If you are outside of Europe, you may not have heard too much about the Honda E just yet. This small electric vehicle is designed with urban driving in mind, and the specs for the Honda E reflect that. But will asking customers to ultimately pay more for less only further electric car stereotypes?
Honda E Specs
This tiny subcompact car will be powered by a rear-mounted electric motor which will deliver about 150 PS (110 kW), producing about 148 bhp. Honda also says that the E’s motor will have a maximum torque exceeding 300 Nm (221 pound-feet). While performance data has not been released by Honda, a test drive by Autocar shows that the little car can go from 0 to 60 mph (96 kph) in about 8 seconds.
Its short front and rear overhang, as well as a 4.3-meter turning radius, makes it perfect for city driving. Instead of having conventional side mirrors as the standard equipment, the Honda E comes with cameras and two dashboard-mounted screens to keep track of what is going on around you.
Then there is the battery. The E uses a 33.3kWh liquid-cooled battery, which will have enough juice to make it about 125 miles (200 kilometers) on a single charge. Thanks to fast-charging capabilities, this battery will be able to recharge to 80 percent in about half an hour. The range is more than enough for a city car, but anyone who does a lot of driving may find this newest electric car offering to be a bit lacking.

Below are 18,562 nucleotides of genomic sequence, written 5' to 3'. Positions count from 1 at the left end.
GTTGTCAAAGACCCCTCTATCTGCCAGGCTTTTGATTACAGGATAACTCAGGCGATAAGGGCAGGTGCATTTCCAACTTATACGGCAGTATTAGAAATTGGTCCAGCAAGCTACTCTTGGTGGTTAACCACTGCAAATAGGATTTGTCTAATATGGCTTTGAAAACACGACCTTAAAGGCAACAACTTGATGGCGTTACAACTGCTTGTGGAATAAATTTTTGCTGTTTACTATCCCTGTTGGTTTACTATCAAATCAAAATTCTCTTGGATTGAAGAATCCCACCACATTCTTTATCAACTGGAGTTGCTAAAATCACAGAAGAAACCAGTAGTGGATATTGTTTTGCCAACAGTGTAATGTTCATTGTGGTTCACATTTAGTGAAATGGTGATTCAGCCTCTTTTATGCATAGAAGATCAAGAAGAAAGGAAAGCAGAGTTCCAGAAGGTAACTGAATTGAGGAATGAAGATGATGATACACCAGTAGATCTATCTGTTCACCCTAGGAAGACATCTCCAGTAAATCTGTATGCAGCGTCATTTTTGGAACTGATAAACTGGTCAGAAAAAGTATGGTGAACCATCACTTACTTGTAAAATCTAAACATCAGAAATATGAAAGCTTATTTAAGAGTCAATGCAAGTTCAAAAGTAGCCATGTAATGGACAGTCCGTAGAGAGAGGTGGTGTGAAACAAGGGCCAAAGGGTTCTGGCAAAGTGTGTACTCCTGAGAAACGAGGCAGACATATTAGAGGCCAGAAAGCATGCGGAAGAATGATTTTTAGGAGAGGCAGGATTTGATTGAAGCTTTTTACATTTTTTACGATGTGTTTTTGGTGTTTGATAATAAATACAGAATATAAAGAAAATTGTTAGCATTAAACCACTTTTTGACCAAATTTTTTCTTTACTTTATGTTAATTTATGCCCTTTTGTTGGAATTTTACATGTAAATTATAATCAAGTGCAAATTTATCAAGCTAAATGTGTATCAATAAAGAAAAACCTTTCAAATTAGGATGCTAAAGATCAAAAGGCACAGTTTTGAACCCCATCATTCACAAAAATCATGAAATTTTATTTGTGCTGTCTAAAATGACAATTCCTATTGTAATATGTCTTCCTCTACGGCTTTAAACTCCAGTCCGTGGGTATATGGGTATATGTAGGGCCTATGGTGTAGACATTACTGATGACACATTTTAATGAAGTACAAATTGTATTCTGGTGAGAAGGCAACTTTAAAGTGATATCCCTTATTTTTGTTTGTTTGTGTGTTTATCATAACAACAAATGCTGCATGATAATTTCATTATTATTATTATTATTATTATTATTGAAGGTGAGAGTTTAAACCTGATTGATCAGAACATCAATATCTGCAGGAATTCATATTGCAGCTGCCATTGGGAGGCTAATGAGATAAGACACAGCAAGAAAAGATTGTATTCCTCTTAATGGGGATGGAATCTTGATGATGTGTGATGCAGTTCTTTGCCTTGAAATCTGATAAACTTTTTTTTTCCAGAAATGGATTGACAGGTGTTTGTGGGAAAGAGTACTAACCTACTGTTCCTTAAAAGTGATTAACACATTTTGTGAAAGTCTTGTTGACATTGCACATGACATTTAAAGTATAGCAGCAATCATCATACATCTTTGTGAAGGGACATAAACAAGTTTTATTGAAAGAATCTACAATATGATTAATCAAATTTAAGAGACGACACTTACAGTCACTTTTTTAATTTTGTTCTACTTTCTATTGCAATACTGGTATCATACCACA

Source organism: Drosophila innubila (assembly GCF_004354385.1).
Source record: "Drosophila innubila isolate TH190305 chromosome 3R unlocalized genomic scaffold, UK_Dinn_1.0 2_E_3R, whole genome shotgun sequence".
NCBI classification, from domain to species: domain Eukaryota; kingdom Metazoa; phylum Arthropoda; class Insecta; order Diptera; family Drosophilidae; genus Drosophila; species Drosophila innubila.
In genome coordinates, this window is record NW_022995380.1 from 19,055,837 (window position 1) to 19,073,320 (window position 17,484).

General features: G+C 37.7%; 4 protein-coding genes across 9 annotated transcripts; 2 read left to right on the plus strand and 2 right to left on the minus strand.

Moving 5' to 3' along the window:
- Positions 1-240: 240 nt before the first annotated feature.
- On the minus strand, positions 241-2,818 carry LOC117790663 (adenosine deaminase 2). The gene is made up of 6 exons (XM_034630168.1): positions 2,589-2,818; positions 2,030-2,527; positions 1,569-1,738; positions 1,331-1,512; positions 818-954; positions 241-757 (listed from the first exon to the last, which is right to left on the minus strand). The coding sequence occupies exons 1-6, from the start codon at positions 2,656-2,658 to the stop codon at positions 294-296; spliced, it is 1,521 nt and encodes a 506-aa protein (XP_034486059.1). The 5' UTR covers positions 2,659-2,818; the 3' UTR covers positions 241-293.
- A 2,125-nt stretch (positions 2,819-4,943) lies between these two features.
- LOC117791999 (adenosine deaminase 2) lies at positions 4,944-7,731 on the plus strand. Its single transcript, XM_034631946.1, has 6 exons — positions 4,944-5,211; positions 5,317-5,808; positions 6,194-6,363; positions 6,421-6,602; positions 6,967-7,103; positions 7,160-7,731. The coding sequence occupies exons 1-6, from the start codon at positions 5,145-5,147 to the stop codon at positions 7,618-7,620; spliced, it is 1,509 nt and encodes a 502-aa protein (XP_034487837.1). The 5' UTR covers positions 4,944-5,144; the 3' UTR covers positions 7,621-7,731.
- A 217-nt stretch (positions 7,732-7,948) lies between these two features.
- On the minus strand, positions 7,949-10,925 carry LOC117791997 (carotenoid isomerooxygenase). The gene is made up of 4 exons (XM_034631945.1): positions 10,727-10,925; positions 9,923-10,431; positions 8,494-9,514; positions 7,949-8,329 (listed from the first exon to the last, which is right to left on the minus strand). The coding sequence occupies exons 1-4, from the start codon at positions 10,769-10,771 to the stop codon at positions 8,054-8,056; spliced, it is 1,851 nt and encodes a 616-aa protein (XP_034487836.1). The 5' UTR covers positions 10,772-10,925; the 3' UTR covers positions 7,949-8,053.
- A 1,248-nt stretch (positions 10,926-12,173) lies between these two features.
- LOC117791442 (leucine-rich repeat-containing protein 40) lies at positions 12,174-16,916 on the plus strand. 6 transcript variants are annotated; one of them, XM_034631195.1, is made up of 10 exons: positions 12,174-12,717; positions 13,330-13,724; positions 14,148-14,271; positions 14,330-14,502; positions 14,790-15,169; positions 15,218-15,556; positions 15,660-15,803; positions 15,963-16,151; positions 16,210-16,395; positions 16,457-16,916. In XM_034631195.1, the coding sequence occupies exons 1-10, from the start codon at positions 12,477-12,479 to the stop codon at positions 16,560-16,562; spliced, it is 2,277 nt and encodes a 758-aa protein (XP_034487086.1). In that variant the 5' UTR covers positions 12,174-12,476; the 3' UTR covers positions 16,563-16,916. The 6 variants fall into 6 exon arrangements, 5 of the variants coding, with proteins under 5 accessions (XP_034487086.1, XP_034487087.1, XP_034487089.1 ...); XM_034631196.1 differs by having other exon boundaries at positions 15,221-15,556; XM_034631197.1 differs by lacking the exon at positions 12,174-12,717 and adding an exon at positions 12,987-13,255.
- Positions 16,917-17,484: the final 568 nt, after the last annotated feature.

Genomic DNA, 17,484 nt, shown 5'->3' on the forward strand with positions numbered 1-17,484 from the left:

Longer Range ‘Unnecessary’
While bigger is usually better when it comes to an electric vehicle’s range, Honda seems to be taking the stance that it is not always necessary. Reduced range means reduced battery weight and potentially better performance and handling.
“If you really want to cover all the requirements possible from a customer perspective, then you need to provide a car with a bigger range,” said Kohei Hitomi, the Honda E’s project leader. “…It would make the car unnecessarily bigger, heavier and more expensive and would also mean it suffers in terms of charging performance. We believe that this size and range is the best balance in terms of overall maneuverability and dynamic performance for size and charging.”
In comparison, the BMW i3 has a range of 193 miles, the Tesla Model 3 has a range of 220 miles, the Renault Zoe has a range of 242 miles, and the Kia e-Niro has a range of 282 miles.
Is It Worth The Price?
With an expected starting price of about $34,000-$41,000 (depending on the currency and country of sale), the Honda E is a bit pricy, especially when compared to larger, more practical electric vehicles with bigger batteries that sell for about the same price or less. If you are going to pay that kind of money, why not get something that is not so compact and limited in its driving range?
As it stands at a glance, the Honda E certainly does not help fight the stereotype that electric cars are expensive and inconvenient. But if it appeals to you regardless of these things, expect to see the Honda E reach production later this year, with some European countries already able to pre-order one.